Who’s Who: Michael Geidel (Germany)
Despite the fact that Germany is a pioneer of change regarding sustainable energy production and consumption policies, it is lagging behind on the international scale regarding the greening of its film industry. Michael Geidel however, is helping to change that. His value as a member of a Green Film Making community was exemplified at the Berlinale this year where he was presented as an expert to discuss the practical side of greening film production practise.
Image: Metropolis (Lang, 1927)
Though Geidel has been actively involved in the film industry since 1999, he is now working on behalf of sustainability from a research based lens. His past experience within the film business however, is being effectively applied to help green German film production practices.
Michael was first prompted to reconsider popular media processes, through an environmentally sustainable lens at the Climate Media Factory, where he contributed as analyst. The Climate Media Factory provides climate science responsive action through the creation of media formats and products that reach a wide audience. Since it’s inception, the CMF has contributed to the development of new formats for different media platforms; from educational films to games. The CMF is particularly proud of it’s ‘Earthbook’ project, as well as the animated film ‘We know enough about climate change – it is time for decisions now!‘. Both have gone viral and the latter has been translated into a number of languages before winning a Deauville Green Award in 2012. ‘We know enough…’ also premiered in 2011 at the UN-Climate Conference in Durban, South Africa.
In 2011, Michael went on to become one of the co-founders of the “Green Film Initiative” in Potsdam, along with Dr. Florian Krauß and Dr. Bernd Hezel. The Green Film Initiative aims to address and initiate the more specific realm of German sustainable filmmaking.
In 2012 the Green Film Initiative hosted a “Greening the Film Industry” panel, which was held as a part of The Berlin International Film Festival’s annual Talent Campus. Seeing this as an opportunity to present itself to the industry beyond Germany, the initiative expressed its goals in facilitating and supporting a more environmentally sustainable film industry.
Drawing on the Green Filmmaking pool of knowledge and experience which already exists on an international scale, The Green Film Initiative has been working closely with Ecoprod (France), the BBC and BAFTA on Albert, the PGA Green (US), the BFI’s GreeningFilm (UK), to name a few. Furthermore, the Green Film Initiative helped develop the German Green Shooting Card. This card acts as a seal of approval for green productions and promotes use of an eco-balance sheet in order to reduce waste and consumption; through catering, production design, transport, and production office processes. In exchange for a Green Shooting Card, productions increase cooperation with the local permit issuers, while bearing a mark of distinction which documents and communicates the project’s contribution to the protection of the environment.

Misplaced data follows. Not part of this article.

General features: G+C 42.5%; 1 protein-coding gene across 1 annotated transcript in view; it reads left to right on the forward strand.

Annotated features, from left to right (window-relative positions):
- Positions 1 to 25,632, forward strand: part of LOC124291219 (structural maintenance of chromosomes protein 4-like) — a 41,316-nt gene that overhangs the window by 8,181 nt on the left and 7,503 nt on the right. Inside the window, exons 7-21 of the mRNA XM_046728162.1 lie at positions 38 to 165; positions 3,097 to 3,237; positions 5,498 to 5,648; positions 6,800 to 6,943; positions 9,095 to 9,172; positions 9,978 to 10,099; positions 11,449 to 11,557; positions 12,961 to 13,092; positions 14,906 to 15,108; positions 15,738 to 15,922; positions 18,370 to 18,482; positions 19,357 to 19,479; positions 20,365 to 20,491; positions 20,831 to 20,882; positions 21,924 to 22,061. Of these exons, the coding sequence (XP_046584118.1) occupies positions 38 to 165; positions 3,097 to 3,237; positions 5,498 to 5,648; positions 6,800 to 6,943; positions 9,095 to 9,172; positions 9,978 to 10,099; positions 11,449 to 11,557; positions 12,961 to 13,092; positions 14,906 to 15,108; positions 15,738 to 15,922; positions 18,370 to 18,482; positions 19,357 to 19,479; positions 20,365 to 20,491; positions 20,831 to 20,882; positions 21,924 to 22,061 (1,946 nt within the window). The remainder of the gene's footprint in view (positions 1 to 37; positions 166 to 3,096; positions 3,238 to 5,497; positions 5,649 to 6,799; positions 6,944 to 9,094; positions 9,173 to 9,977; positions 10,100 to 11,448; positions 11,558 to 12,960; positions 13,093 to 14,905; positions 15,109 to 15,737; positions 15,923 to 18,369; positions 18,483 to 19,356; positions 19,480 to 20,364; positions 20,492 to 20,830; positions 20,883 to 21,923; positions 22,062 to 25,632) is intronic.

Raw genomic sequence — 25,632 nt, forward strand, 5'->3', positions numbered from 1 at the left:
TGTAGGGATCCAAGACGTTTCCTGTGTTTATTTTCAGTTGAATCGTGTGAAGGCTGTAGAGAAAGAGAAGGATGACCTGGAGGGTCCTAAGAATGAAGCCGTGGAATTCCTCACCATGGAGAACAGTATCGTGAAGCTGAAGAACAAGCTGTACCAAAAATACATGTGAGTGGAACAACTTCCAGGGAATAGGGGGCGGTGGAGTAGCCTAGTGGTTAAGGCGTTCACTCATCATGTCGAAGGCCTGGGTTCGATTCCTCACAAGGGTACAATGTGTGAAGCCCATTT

Geidel acknowledges the important political impact of public film fund bodies like the Film Fund Hamburg Schleswig-Holstein, to generate effective industry change. And already in 2013, both the Medienboard Berlin-Brandenburg Film fund, and the MFG Film Fund have decided follow suit in support of Green Filmmaking. As an allocator of film funds, these public bodies hold the influential position of being able to demand certain practices of the producers with whom it is in direct contact.
On a more international scale, CineRegio (which allocates regional film funds in Europe), the European Broadcasting Union (EBU), and the European Film Commission Network (EUFCN) are broader reaching funding bodies which have taken on the topic of Green Film Production as an area of pursuit.
Geidel focuses on the need however, for the European community and film industry at large to pool their resources, in order to develop a sustainability standard which can more efficiently level the playing field for national industries. He suggests a conglomeration of opinions and ideas across Europe’s film industries, in order to homogenize a standard and best practise which can then be applied indiscriminately. A single standard will also allow for smoother relations on projects that are co-produced between nations – currently the case for almost all large scale productions.
Geidel alludes to the most prevalent obstacle for an industry shift, in identifying the popular perception that sustainable productions cost money. Michael feels that such an idea underestimates the environmental impacts of film shoots while abstracting the economic and social reality at hand. When executed with consideration and planning, sustainable filmmaking can actually save money for a film production. And, it can do this in many ways without harming the creative freedom of the filmmakers.
Taking a cue from the German commercial production industry who were the first to employ a carbon film code – due to conscious consumer demands for brands to go green- Geidel reminds us of an additional value to be gained: going green feels great to the public, while adding plenty of social and political value to a production’s image.
Though Germany’s film industry was not one of the first to consider a Greening of media production practices, it has now become a positive example for the impacts of a national effort. With the help of Michael Geidel, Germany has also become a driving force in helping to establish effective European as well as International Guidelines and Standards.